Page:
NextDraft

How Texting Gave Rise to Twitter and Other Fascinating News on the Web

September 13, 2013

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  1. Where It’s @

    In its earliest iterations, the idea behind Twitter was to mimic the status updates many of us set on our instant messaging clients. Twitter essentially extended those personal updates to cell phones via SMS. Obviously, the idea grew from there. But that early idea — focusing on mobile devices — is an absolutely essential part of Twitter’s strategy as the company announces plans to go public. One of Facebook‘s key challenges following its IPO was to prove that it could be a mobile company. By the time Twitter goes public, mobile will clearly be its home turf. And there’s something else about those early days that proved to be key to Twitter’s rise: The limits of an SMS message. Because people could only send messages that were 140 characters, the service was much more inviting and accessible.

    + The New Yorker’s Matt Buchanan on the Twitter of tomorrow.

    + Brad Stone: The Accidental Revolution Hurtles Toward Payday.

    + Last night, I Tweeted that Twitter would have a bigger marketcap than Facebook within 3 years. It’s a longshot. But The Street’s Eric Jackson decided to extend the idea and explain how it might happen.

    + “There were a few minutes of clapping, high fives and private calculations of net worth. Then we all went back to work.” Hunter Walk reflects on Google’s IPO and what going public could mean for Twitter.

  2. Groupon Bounces Back

    We’ve all watched Facebook slowly recover from its disastrous IPO. Now another company seems to be back on the rise after taking a public beating. From Wired: Groupon returns from the edge of oblivion. Meanwhile, Zynga will need a Grouponesque turnaround (and then some) to climb back from its current lows. From Ars Technica: How Zynga went from social gaming powerhouse to has-been.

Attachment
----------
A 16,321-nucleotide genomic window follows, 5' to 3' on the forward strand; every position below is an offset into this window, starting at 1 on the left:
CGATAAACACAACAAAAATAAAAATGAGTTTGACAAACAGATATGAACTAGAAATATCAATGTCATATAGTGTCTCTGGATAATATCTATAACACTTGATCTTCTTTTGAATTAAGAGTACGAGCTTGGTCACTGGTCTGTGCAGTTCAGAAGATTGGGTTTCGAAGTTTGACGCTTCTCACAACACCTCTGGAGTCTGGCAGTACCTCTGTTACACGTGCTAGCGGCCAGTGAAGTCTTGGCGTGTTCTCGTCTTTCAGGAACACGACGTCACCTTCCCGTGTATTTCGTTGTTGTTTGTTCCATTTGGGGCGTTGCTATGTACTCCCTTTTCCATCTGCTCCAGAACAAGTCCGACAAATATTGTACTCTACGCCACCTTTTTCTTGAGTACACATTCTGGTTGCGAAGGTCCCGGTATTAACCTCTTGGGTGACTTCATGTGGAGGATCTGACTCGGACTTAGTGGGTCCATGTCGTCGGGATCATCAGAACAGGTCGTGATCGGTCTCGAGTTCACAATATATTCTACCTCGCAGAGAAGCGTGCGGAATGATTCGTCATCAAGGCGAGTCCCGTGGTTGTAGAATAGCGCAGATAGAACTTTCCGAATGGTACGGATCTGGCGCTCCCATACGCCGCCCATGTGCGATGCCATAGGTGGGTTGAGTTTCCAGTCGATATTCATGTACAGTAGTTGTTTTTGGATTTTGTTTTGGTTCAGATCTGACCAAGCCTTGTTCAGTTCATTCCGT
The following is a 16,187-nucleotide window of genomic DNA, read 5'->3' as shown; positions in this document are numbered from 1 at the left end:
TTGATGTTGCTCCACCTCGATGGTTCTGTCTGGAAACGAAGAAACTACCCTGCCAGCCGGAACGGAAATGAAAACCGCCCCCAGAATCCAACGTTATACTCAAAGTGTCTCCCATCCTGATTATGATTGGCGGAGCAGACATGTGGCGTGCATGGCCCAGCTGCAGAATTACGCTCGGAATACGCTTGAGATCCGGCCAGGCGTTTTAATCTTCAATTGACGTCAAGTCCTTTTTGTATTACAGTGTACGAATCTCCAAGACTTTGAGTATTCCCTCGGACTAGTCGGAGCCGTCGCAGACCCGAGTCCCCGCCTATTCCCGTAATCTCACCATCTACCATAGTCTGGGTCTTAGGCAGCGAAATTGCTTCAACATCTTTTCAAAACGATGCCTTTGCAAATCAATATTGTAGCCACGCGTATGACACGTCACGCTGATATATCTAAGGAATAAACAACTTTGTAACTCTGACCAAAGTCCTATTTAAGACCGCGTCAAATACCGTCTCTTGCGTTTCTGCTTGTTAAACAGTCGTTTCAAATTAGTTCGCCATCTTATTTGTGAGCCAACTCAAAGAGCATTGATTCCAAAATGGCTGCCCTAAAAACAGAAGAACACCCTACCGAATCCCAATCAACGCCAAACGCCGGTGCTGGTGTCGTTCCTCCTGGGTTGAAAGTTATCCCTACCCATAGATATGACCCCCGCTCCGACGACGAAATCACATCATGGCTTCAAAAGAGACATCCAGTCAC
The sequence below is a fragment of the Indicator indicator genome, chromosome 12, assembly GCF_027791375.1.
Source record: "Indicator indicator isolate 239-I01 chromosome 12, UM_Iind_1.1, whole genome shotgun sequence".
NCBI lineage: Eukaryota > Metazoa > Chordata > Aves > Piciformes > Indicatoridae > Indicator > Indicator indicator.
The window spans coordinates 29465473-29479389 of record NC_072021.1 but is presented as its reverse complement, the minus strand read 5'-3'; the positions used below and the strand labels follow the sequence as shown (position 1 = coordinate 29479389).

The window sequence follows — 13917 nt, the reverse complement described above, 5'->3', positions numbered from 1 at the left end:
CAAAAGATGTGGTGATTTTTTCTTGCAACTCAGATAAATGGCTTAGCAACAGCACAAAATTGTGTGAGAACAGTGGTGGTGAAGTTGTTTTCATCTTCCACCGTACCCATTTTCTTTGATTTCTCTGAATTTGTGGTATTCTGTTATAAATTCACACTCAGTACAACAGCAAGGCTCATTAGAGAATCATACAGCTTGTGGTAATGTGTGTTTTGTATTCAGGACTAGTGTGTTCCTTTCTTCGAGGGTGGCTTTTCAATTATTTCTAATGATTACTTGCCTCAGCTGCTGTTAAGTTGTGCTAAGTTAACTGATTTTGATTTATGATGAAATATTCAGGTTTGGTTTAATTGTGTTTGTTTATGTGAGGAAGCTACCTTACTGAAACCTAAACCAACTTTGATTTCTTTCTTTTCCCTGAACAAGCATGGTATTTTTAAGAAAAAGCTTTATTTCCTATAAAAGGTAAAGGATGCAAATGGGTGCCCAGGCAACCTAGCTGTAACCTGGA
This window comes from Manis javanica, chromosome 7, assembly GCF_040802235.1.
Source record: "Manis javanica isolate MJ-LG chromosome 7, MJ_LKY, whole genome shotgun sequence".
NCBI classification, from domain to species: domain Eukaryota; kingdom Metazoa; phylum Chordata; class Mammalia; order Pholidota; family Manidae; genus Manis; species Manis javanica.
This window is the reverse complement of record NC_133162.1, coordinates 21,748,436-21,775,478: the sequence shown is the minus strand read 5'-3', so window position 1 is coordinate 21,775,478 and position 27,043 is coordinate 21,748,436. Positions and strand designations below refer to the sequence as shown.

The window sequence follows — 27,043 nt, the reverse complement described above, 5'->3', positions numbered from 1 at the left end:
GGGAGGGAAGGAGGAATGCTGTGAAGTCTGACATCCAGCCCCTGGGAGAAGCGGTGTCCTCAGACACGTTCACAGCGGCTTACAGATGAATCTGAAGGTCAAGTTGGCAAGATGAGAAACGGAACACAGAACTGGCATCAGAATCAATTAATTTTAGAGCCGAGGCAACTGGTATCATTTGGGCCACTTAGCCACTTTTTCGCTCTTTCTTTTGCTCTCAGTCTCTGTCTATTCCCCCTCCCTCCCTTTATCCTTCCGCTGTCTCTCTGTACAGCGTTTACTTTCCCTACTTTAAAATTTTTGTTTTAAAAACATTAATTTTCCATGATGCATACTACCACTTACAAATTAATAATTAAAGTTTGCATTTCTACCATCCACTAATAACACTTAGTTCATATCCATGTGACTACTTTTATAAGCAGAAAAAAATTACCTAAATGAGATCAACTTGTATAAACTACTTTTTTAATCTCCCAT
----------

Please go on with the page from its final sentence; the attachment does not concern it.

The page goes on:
3. Weekend Reads

    “The debate over why McCandless perished, and the related question of whether he is worthy of admiration, has been smoldering, and occasionally flaring, for more than two decades now.” Jon Krakauer returns into the wild to take another looks at how Chris McCandless died.

    + For decades, we’ve been throwing billions at education without all that much change. Can tablet computers make the difference? An interesting look at technology, education, and personalized learning.

    + The money, the academic misconduct, the drugs, and the sex. According to a multipart Sports Illustrated report, these were some of the key elements that helped Oklahoma State grow into a college football power. And probably a lot of other schools too.

  4. Voyager Leaves Solar System

    “By today’s standards, the spacecraft’s technology is laughable: it carries an 8-track tape recorder and computers with one-240,000th the memory of a low-end iPhone. When it left Earth 36 years ago, it was designed as a four-year mission to Saturn, and everything after that was gravy.” And yet, NASA’s Voyager 1 keeps going and going. In fact, it exited the solar system and is currently moving away from Earth at about 38,000 mph.

    + The duration of Jonathan Trappe’s journey into the skies didn’t quite match that of Voyager 1. His planned trip across the Atlantic ended after just twelve hours. But that’s not all that bad when you consider he was — inspired by the movie Upbeing carried by a bunch of helium balloons.